|More from Fruipit||Drama||PG-13||Not negative||None|
June 7th, 2012
The day was new, the cool breezes announcing the start of winter. Aten walked out of his tent, careful not to wake a sleeping Ming. He was ashamed of how he broke down yesterday. As soon as he gained control of himself, he had looked at Ming. He saw the sympathy, he didn’t mind that. He didn’t like the pity that came into her eyes. He had never seen her pity him before, save for when she had first met him. But, of course, at that stage he hadn’t recognised it. His face was too burned to see anything well. He ran away from her then, like he had run away from his past. He had walked the edges of the camp for the better part of the day.
There, on the edge, Aten began to practice his Chi-blocking by himself, focussing on his breathing as Ming had taught him. He was amazed at how much easier it was. His movements were no longer thick and clunky, they were fluid. Ming had told him to be fluid like a waterbender, staunch like an earthbender, as fierce as a firebender, but as evasive as an airbender. He had never been able to combine all four elements. But, he had never felt as light or as free as he felt today. Aten practised, over and over and over again, until he was sure he could feel his chi moving around, enabling him to stop someone else’s. His form wasn’t perfect, but neither was it stilted or slow. He was moving through the air, not the water. He stopped his practising, panting heavily. The sun had disappeared behind ashen clouds, and a fierce wind had picked up, threatening to knock over the camp. Aten put out his hand as the first few rain drops fell. He enjoyed rain. It was smooth and relaxing, and the very opposite of fire. He walked back to the camp slowly. He was in no rush to see Ming, but neither did he want to stay out and get soaked. He was still fifty metres away when she saw him. They looked at each other for a while, and then she rushed out to greet him. Sharing her umbrella with him, she began to scold him.
“Where have you been all day? I was worried! Next time, leave me a note, or an arrow or something! I was scared you ran away…”
Aten felt a small pang of guilt, but his pleasure at his success made him unable to harbour negative emotion for long.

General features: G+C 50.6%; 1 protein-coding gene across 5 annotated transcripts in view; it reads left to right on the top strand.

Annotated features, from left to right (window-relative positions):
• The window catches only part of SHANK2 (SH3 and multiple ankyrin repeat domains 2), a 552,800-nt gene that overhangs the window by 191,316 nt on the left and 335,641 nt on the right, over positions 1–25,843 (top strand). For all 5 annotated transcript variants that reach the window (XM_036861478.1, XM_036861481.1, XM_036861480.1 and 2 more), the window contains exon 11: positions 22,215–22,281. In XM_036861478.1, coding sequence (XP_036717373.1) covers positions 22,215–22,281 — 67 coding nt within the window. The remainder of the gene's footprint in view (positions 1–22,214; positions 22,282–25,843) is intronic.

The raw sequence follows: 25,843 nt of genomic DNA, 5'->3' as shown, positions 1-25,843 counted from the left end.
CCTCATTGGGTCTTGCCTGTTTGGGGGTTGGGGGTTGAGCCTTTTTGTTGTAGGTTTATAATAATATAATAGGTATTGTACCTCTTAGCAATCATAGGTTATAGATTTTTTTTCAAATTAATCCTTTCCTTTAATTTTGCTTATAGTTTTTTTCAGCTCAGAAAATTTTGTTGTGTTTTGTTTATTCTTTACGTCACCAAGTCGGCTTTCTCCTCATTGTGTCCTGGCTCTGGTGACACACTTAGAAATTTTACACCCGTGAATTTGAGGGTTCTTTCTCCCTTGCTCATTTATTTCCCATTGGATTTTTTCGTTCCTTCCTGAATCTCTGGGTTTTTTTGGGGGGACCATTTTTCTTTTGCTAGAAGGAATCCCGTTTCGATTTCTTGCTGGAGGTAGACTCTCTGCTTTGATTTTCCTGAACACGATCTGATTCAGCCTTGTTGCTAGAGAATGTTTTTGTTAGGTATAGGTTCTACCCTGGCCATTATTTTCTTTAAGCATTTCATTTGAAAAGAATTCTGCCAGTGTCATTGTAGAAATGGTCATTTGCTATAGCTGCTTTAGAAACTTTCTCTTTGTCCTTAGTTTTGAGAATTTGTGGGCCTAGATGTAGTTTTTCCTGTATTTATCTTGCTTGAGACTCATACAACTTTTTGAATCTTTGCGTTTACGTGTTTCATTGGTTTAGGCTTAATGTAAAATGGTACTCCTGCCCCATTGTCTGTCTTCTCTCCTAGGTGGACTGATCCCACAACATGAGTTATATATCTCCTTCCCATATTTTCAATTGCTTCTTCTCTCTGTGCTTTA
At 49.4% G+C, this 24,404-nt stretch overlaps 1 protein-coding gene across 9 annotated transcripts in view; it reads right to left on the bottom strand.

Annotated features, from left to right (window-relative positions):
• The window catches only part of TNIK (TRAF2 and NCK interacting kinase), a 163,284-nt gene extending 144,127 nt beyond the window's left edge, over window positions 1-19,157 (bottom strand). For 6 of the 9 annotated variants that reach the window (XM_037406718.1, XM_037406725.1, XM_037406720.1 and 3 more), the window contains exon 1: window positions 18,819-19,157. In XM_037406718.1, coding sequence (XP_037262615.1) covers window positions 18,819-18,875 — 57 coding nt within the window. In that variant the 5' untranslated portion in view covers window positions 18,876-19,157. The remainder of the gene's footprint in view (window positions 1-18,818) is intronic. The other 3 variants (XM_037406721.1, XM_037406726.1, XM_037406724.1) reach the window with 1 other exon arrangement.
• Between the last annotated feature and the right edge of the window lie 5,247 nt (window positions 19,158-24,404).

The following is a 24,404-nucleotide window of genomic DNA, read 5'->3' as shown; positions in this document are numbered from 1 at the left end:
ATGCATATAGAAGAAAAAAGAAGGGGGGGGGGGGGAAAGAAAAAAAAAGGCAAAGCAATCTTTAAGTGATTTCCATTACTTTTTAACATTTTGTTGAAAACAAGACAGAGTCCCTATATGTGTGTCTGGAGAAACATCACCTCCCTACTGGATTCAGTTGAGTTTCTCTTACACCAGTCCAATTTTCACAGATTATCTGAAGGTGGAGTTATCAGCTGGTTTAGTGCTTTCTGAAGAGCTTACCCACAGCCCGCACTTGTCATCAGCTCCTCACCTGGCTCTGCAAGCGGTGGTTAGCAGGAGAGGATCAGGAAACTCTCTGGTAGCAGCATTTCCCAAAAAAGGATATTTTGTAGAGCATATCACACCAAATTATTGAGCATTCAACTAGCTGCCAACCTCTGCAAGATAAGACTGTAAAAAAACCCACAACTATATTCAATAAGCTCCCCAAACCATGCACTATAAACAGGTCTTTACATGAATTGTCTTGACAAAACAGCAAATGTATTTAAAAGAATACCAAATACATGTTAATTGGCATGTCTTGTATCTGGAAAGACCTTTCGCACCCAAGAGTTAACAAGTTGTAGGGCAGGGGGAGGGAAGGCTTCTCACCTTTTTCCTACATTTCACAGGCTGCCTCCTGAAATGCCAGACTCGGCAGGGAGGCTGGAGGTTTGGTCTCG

“I’m sorry Ming. I know, how about you punish me. Perhaps, more training?” He said with a big, goofy grin.
Ming cocked her head. “You actually want to train? Well, all right, but if I don’t see an improvement, you have to cook and clean to night” she joked.
“Oh, I think I’ll be fine” Aten replied slyly.
They got into their training positions, Aten slightly uphill. The rain had stopped, perhaps in anticipation of the match. They started, limb struck limb, but neither of them gained the upper hand. Aten was tired, but he didn’t want to lose this match. He wanted to prove to Ming he could do it, and prove to his mother. Ming hit his left arm, making it useless, but he was determined to hold on. He was already doing better than before, and he could see in Ming’s eyes how surprised she was. He would use this surprise to his advantage. He began to pull back, do a little worse as each second passed. The frown of concentration on his opponents face disappeared, and Ming began to smile as she gained more ground. Ming just missed his right arm when he struck. He jumped forward, striking her on her left side. She fell backwards, out of breath.
Sitting on the muddy ground, she looked up at Aten. He was panting profusely, but had a grin that covered half his face. He looked at her.
All Ming could do was wonder. But she knew the answer.
“It helped, didn’t it? Talking about it.”
Aten looked away. “Yeah, it did.” He looked back at her, and the smile reappeared. “You have to clean up tonight!” He turned around, and ran away, laughing at her. All Ming could do was shake her head. But inside, she was smiling. He was finally free.
For the collective works of the author, go here.